Article open access publication

Shared risk aversion in spontaneous and induced abortion

Human Reproduction, Oxford University Press (OUP), ISSN 1460-2350

Volume 31, 5, 2016

DOI:10.1093/humrep/dew031, Dimensions: pub.1059648716, PMID: 26965433,

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  1. (1) University of California, Berkeley, grid.47840.3f
  2. (2) Public Health & Planning, Policy and Design, University ofCalifornia, Irvine, CA 92697, USA
  3. (3) University of California, San Francisco, grid.266102.1
  4. (4) University of Copenhagen, grid.5254.6, KU

Description

STUDY QUESTION: Does the incidence of spontaneous abortion correlate positively over conception cohorts with the incidence of non-clinically indicated induced abortion as predicted by shared risk aversion? SUMMARY ANSWER: We find that the number of spontaneous and non-clinically indicated induced abortions correlates in conception cohorts, suggesting that risk aversion affects both the conscious and non-conscious mechanisms that control parturition. WHAT IS KNOWN ALREADY: Much literature speculates that natural selection conserved risk aversion because the trait enhanced Darwinian fitness. Risk aversion, moreover, supposedly influences all decisions including those that individuals can and cannot report making. We argue that these circumstances, if real, would manifest in conscious and non-conscious decisions to invest in prospective offspring, and therefore affect incidence of induced and spontaneous abortion over time. STUDY DESIGN, SIZE, DURATION: Using data from Denmark, we test the hypothesis that monthly conception cohorts yielding unexpectedly many non-clinically indicated induced abortions also yield unexpectedly many spontaneous abortions. The 180 month test period (January 1995 through December 2009), yielded 1 351 800 gestations including 156 780 spontaneous as well as 233 280 induced abortions 9100 of which were clinically indicated. PARTICIPANTS/MATERIALS, SETTING, METHODS: We use Box-Jenkins transfer functions to adjust the incidence of spontaneous and non-clinically indicated induced abortions for autocorrelation (including seasonality), cohort size, and fetal as well as gestational anomalies over the 180-month test period. We use cross-correlation to test our hypothesized association. MAIN RESULTS AND THE ROLE OF CHANCE: We find a positive association between spontaneous and non-clinically indicated induced abortions. This suggests, consistent with our theory, that mothers of conception cohorts that yielded more spontaneous abortions than expected opted more frequently than expected for non-clinically indicated induced abortion. LIMITATIONS, REASONS FOR CAUTION: Limitations of our work include that even the world's best registration system will not capture all spontaneous abortions and that results may not generalize beyond Denmark. WIDER IMPLICATIONS OF THE FINDINGS: Our findings imply that abortion, intentional or 'spontaneous,' follows from a woman's estimate, made consciously or otherwise, of the costs and benefits of extending gestation given characteristics of the prospective offspring, likely environmental circumstances at birth, and maternal resources. STUDY FUNDING/COMPETING INTERESTS: The Robert Wood Johnson Health and Society Scholars Program funded the research described in this manuscript. None of the authors has any conflict of interest to declare.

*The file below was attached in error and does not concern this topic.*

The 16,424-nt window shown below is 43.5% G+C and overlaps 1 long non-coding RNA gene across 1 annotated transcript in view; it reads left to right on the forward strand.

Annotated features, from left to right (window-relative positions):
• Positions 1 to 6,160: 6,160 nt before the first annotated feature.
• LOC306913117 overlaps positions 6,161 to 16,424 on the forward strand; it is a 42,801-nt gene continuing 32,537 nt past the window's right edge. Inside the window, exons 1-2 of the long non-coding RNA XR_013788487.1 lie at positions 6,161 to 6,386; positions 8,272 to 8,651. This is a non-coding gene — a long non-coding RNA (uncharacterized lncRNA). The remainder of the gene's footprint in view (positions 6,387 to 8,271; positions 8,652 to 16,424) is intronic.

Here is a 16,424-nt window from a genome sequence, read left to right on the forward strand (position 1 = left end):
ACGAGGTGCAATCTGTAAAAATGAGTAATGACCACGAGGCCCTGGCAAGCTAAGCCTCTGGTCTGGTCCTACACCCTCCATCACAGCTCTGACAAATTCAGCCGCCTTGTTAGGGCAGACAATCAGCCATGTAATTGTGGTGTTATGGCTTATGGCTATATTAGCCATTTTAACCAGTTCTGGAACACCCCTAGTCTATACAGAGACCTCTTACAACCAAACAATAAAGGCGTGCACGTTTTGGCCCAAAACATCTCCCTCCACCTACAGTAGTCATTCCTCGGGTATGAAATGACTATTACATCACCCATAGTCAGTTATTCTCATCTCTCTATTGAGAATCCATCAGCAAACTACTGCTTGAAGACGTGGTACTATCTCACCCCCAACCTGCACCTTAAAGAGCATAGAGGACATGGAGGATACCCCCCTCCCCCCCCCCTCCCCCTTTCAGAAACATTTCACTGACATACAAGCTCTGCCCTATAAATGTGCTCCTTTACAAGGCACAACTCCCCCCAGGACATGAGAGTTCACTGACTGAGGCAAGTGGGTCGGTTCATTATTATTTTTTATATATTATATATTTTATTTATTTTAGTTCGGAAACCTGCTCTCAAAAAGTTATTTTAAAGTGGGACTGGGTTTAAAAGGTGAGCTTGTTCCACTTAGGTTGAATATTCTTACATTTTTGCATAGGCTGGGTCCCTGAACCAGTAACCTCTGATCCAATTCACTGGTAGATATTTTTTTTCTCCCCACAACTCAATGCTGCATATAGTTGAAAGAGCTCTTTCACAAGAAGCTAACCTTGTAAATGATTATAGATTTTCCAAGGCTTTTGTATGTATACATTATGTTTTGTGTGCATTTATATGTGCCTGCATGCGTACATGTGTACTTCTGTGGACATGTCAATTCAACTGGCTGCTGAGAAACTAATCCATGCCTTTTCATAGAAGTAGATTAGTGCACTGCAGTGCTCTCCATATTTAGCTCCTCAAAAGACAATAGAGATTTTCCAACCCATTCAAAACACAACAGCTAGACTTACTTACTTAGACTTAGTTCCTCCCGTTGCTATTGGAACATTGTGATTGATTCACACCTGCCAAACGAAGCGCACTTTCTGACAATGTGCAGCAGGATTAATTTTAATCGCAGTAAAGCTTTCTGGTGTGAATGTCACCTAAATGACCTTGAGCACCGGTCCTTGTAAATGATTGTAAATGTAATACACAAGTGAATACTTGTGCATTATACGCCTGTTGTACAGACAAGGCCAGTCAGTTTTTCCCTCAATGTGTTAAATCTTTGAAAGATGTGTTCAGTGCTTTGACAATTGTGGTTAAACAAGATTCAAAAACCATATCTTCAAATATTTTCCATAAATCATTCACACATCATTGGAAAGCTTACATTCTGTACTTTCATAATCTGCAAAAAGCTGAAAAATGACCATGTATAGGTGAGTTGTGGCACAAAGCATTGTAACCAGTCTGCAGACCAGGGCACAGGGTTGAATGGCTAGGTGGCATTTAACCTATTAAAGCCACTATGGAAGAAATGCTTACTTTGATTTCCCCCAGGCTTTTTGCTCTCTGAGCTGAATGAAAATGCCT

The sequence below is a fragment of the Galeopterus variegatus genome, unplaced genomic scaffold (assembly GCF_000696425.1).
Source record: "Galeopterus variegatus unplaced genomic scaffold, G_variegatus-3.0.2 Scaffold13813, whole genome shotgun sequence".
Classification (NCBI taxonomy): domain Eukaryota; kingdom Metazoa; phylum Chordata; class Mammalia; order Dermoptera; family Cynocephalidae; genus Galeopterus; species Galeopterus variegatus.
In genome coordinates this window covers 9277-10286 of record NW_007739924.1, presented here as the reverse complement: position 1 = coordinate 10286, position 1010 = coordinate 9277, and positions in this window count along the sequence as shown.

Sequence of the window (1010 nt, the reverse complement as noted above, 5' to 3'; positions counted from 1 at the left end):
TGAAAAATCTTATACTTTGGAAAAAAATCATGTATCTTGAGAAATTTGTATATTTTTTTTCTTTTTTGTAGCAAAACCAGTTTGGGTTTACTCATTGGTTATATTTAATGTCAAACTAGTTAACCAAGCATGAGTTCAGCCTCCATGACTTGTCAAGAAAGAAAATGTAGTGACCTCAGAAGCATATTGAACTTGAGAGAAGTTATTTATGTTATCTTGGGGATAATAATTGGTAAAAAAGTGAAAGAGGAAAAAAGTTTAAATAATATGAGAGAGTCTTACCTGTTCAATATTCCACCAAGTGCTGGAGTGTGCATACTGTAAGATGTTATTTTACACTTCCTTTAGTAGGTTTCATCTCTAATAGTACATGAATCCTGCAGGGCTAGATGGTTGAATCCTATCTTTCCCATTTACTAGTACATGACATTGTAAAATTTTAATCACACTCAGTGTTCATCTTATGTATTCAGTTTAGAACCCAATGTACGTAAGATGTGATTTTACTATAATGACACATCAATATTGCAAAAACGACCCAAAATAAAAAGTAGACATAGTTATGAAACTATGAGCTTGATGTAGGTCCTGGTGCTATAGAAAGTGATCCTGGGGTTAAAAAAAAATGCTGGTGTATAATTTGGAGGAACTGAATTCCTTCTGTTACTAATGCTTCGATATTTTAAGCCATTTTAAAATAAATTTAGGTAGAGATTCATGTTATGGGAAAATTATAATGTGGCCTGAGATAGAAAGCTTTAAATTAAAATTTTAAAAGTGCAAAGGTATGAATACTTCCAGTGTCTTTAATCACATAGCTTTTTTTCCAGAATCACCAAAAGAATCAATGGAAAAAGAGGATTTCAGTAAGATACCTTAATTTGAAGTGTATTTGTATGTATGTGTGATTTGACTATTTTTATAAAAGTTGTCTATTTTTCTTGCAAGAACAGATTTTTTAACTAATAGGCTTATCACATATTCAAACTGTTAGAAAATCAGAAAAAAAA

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Times Cited: 5

Field Citation Ratio (FCR): 2.73

Relative Citation ratio (RCR): 0.65

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